Interesting Facts About The African Elephant

Kenya is blessed to house the largest land mammal and animal in its borders; the African Elephant. Estimated to be a little over 400,000 individuals in the whole world, Kenya houses at least 15,000 of these. There are two subspecies of the African Elephant i.e. The African Bush Elephant and the African Forest Elephant. The former subspecies appears to be the largest in the elephant family, that is further extended by Asian Elephant cousins.

Physical Attributes

The African Elephant weighs approximately 6 tons as an adult and stands at 3 meters in height. They have two trunks growing at either side of their trunks believed to be extended incisor teeth. Like human beings, elephants trunks fall off after about a year after birth and then regrow permanently up to death. African elephants have a trunk that helps them grasp food, drink water and breathe. Their humongous ears act as mobile air conditioning devices, apart from being great hearing organs.


Male African Elephants are bigger than their female counterparts are. They can live up to 70 years in captivity but unfortunately way less when they are held captive. African Elephants give birth once every 5 years and often give birth to one calf. Their gestation period of about 2 years, results to calves about 100kilos in weight. African Elephants do not have specific mating seasons, but factors such as weather seasons and climatic conditions determine when they give birth.

Food and Water

African elephants eat an average of 200 kilos of vegetation per day. They couple this with between 70- 180 litres of water. This, therefore, explains some of the decreases in the elephant population, save for poaching. African Elephants migrate in search of food and water in case of a drought or other forms of food depletion.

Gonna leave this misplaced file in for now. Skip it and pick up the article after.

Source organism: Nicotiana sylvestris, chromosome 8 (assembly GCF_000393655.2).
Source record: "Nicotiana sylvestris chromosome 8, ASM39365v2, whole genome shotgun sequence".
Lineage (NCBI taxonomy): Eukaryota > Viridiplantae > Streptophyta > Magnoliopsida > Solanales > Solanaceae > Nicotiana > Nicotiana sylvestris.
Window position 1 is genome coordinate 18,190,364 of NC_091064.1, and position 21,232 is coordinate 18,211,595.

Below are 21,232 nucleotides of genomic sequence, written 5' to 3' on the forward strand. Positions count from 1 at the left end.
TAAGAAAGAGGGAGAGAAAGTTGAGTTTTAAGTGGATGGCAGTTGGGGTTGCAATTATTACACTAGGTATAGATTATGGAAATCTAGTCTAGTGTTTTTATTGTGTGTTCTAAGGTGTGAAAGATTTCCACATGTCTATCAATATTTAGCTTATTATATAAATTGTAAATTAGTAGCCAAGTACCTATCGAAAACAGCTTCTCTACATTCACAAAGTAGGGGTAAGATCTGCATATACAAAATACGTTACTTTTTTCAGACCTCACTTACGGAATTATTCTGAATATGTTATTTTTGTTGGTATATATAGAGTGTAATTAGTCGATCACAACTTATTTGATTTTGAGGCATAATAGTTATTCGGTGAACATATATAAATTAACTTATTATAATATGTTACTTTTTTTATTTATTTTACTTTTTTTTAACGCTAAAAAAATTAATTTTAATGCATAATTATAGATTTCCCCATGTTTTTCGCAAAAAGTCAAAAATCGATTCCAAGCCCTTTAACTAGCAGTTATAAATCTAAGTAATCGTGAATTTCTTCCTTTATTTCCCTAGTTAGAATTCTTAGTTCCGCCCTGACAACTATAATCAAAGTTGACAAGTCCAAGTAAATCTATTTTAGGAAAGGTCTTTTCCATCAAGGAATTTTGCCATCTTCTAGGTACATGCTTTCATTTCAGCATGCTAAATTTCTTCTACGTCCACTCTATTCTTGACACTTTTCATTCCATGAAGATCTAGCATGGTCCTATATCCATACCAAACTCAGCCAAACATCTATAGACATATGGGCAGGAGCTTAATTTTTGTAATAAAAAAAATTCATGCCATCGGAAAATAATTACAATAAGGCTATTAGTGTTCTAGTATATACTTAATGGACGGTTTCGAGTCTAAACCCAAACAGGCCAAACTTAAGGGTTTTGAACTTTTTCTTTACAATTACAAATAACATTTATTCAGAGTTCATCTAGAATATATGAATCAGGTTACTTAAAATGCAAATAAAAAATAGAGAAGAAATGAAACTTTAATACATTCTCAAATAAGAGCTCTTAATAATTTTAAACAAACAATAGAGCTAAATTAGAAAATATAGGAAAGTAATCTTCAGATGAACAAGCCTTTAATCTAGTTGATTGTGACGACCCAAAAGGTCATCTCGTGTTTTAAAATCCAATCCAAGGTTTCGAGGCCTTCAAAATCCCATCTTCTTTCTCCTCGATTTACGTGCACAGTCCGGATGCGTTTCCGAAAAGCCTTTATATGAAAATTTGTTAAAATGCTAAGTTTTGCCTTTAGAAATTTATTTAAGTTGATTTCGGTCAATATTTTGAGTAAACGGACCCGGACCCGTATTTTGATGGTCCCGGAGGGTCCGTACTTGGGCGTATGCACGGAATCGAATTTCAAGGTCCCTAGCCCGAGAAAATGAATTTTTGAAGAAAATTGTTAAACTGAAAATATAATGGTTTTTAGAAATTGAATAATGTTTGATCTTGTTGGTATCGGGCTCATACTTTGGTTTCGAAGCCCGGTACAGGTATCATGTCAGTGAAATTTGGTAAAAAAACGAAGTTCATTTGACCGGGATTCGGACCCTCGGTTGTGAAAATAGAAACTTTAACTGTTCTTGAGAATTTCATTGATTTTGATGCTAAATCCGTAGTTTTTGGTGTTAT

Elephants are estimated to be just as intelligent as apes and dolphins. They are able to communicate with each other using sounds of up to 10 different octaves. They also use touch as a way of comforting and assuring their mates. The African Elephant’s large ears assist it in hearing sound lower than what the human ear can pick. They can also tell the distance between them and their herd depending on the sounds they make.

Elephants are seen to observe practices and rituals that most animals do not do. For example, elephants have gravesites where they bury their dead with leaves and twigs, Elephants dance and flap their ears when happy, and can easily express anger and frustration as well. When an elephant member falls sick, the rest are seen to bring them food and give them care.


An African Elephant herd consists of a number of females, usually related, and calves of different genders. Male calves will stay in a herd until their puberty stage of between 12 and 14 years where they will move to a loose male bachelor herd as they look for mates. The main herd continues to grow, with a matriarch as their leader. She is usually older than all the other females and will lead the herd till death. Elephants carry out communal childcare as opposed to the calf being raised by its genetic mother exclusively. This not only strengthens elephant bonds, but it also allows the younger females to learn nurturing skills.


The total elephant population was estimated at 2 million before the 1950s. This number has dropped to almost a quarter by the year 2016 where both African and Asian Elephants were counted to be 700,000. Elephants are not predated by other animals unless there is drought or scarcity of food. However, their main enemy is man, who kills them for their ivory tusks. Others kill them due to land grabbing activities that see man farms encroaching wild habitats.

Elephants in Kenya

The ivory trade is a crime punishable by law in Kenyan and although poaching continues, Elephant numbers have been seen to increase over the years. African Elephants can be found in National Parks such as Tsavo, Amboseli, Meru, Laikipia and Nairobi. The David Sheldrick’s Wildlife Trust and Lewa Conservancy are some of the renowned conservancies that offer sanctuary to endangered and orphaned elephants and later release them to the wild.

Elephants are docile animals and attack only when they feel threatened. The male elephants can also attack when in musth, a time when their testosterone levels are at peak levels.